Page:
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EU Regulations Go into Effect, Requiring Risk Assessments and Mitigation Measures from Large Tech Companies

New European Union regulations went into effect today for large technology companies and search engines, requiring them to assess potential risks their platforms may cause and implement measures to deal with those risks.

The regulations are part of the EU’s Digital Services Act (DSA) and Digital Markets Act (DMA), which were approved in November 2022 with a months-long window to allow companies to prepare to comply. The two laws create a single set of rules that apply across the European Union and are designed to create a safer digital space that protects the fundamental rights of users of digital services while establishing a level playing field for competition, innovation, and growth.

The aspects of the regulations that went into effect this week are focused on very large service providers, or those that have more than 45 million EU users—10 percent of the EU’s population. These include Alibaba Aliexpress, the Amazon Store, the Apple AppStore, Facebook, Google Play, Instagram, LinkedIn, YouTube, TikTok, X (the site formerly known as Twitter), and more.

“Very large online platforms and very large online search engines cause societal risks, different in scope and impact from those caused by smaller platforms,” according to the DSA. “Providers of such very large online platforms and of very large online search engines should therefore bear the highest standard of due diligence obligations, proportionate to their societal impact.”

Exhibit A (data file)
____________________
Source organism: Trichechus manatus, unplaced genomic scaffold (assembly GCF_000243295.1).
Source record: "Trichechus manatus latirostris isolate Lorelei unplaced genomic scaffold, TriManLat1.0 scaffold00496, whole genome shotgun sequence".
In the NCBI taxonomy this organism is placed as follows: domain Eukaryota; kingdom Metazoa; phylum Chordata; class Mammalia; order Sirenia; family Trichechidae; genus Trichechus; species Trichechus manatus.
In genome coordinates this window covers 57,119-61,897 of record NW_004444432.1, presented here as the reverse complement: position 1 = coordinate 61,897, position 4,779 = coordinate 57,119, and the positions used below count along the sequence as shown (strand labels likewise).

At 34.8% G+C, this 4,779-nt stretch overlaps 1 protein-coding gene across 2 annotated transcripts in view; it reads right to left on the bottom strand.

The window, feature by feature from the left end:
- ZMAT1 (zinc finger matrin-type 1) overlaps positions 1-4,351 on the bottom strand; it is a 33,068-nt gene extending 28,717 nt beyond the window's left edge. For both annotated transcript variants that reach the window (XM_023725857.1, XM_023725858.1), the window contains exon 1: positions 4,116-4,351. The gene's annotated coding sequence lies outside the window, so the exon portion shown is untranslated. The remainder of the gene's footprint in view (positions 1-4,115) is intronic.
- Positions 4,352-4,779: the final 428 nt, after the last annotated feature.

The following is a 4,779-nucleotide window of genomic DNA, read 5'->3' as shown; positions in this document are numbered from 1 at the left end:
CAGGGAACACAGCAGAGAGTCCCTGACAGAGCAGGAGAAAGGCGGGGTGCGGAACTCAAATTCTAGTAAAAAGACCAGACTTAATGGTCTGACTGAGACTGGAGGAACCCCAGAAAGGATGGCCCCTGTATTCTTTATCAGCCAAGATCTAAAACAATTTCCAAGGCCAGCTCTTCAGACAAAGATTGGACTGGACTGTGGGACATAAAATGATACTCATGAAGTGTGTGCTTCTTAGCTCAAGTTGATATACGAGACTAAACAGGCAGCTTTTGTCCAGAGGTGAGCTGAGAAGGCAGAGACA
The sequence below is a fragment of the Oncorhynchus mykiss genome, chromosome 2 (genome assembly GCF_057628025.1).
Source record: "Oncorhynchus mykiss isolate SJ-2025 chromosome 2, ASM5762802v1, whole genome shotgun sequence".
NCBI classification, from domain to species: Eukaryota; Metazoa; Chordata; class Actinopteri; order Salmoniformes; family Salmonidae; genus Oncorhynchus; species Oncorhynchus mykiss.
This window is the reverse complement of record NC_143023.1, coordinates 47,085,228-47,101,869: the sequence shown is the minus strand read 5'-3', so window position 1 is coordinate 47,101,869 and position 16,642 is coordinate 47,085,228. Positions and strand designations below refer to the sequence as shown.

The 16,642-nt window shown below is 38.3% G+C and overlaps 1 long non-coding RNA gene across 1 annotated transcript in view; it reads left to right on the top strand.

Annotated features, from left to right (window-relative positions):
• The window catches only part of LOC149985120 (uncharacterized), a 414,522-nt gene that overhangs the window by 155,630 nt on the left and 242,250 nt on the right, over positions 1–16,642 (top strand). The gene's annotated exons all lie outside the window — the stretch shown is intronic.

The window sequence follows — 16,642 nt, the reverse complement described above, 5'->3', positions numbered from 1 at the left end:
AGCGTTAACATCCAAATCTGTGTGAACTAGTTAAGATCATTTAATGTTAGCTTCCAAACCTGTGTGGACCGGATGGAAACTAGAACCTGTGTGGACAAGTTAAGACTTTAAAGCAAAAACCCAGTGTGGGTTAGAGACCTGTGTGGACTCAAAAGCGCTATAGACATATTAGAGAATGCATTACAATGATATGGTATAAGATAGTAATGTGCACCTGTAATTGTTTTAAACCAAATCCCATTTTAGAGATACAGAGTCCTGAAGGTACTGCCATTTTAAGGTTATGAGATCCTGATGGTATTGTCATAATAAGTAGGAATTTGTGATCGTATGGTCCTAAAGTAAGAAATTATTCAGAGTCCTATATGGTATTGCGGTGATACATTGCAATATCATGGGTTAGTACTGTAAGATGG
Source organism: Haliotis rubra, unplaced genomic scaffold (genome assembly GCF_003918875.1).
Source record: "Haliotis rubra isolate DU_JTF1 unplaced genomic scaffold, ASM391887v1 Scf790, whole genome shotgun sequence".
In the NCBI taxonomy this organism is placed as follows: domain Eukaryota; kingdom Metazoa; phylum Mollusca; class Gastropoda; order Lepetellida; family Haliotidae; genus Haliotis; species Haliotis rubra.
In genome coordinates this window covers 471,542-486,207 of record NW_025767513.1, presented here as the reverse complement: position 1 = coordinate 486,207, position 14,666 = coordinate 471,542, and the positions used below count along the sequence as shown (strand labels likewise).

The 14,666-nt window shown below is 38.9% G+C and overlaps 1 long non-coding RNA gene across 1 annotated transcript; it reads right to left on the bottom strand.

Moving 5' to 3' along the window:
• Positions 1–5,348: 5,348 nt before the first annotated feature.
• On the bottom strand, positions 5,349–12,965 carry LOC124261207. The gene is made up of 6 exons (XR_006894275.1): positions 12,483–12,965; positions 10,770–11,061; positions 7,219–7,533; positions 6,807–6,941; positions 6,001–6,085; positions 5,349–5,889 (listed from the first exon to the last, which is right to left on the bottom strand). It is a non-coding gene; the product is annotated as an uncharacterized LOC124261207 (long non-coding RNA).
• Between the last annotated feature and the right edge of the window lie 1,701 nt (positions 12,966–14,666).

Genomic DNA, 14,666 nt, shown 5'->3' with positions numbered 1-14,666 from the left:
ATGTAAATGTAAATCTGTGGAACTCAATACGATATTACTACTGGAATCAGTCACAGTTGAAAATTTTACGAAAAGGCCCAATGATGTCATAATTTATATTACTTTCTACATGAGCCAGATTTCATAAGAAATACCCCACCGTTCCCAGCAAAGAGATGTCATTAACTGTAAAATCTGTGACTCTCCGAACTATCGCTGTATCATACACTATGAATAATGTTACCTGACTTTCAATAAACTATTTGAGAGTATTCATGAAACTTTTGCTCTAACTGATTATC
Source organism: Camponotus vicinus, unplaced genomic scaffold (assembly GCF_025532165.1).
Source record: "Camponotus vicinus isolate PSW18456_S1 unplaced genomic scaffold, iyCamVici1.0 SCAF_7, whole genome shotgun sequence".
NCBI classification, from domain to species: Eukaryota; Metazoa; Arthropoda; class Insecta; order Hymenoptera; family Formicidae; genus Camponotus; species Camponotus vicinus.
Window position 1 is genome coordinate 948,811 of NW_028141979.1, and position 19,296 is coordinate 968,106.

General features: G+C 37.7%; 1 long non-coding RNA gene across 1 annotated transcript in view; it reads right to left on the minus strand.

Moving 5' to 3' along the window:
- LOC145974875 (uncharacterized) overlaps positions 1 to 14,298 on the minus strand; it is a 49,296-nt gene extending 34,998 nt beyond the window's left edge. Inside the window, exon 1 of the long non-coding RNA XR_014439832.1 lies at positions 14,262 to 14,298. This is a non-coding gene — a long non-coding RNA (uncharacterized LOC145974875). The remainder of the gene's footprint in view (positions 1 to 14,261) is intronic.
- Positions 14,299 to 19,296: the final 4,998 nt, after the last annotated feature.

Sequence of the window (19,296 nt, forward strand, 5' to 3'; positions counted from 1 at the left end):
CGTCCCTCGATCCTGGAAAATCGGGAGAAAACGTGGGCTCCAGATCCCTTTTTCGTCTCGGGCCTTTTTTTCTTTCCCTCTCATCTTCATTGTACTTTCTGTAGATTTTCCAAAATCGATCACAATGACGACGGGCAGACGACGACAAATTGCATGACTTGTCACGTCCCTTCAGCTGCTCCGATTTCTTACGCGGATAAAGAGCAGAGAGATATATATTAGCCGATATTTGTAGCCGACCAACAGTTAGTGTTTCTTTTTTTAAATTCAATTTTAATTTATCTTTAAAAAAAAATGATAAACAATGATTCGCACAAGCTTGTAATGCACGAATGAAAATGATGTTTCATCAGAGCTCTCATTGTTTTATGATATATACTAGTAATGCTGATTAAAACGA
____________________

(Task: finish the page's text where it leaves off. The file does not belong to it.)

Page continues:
The new rules require these companies to establish a point of contact for DSA regulation, report criminal offenses, have user-friendly terms of conditions, and be transparent about their advertising, recommender systems, and content moderation decisions.

Regulators focused on these factors because very large online platforms and search engines can “be used in a way that strongly influences safety online, the shaping of public opinion and discourse, as well as online trade,” the regulation explained.

Additionally, very large service providers must “identify, analyze, and assess systemic risks that are linked to their services,” according to the European Commission.

“In determining the significance of potential negative effects and impacts, providers should consider the severity of the potential impact and the probability of all such systemic risks,” the DSA explains. “For example, they could assess whether the potential negative impact can affect a large number of persons, its potential irreversibility, or how difficult it is to remedy and restore the situation prevailing prior to the potential impact.”

The DSA specifically points to systemic risks related to illegal content; fundamental rights (such as freedom of expression, media freedom and pluralism, discrimination, consumer protection, and children’s rights); public security and electoral processes; gender-based violence; public health; protection of minors; and mental and physical wellbeing.

“For example, such dissemination or activities may constitute a significant systemic risk where access to illegal content may spread rapidly and widely through accounts with a particularly wide reach or other means of amplification,” according to the DSA. “Providers of very large online platforms and of very large online search engines should assess the risk of dissemination of illegal content irrespective of whether or not the information is also incompatible with their terms and conditions.”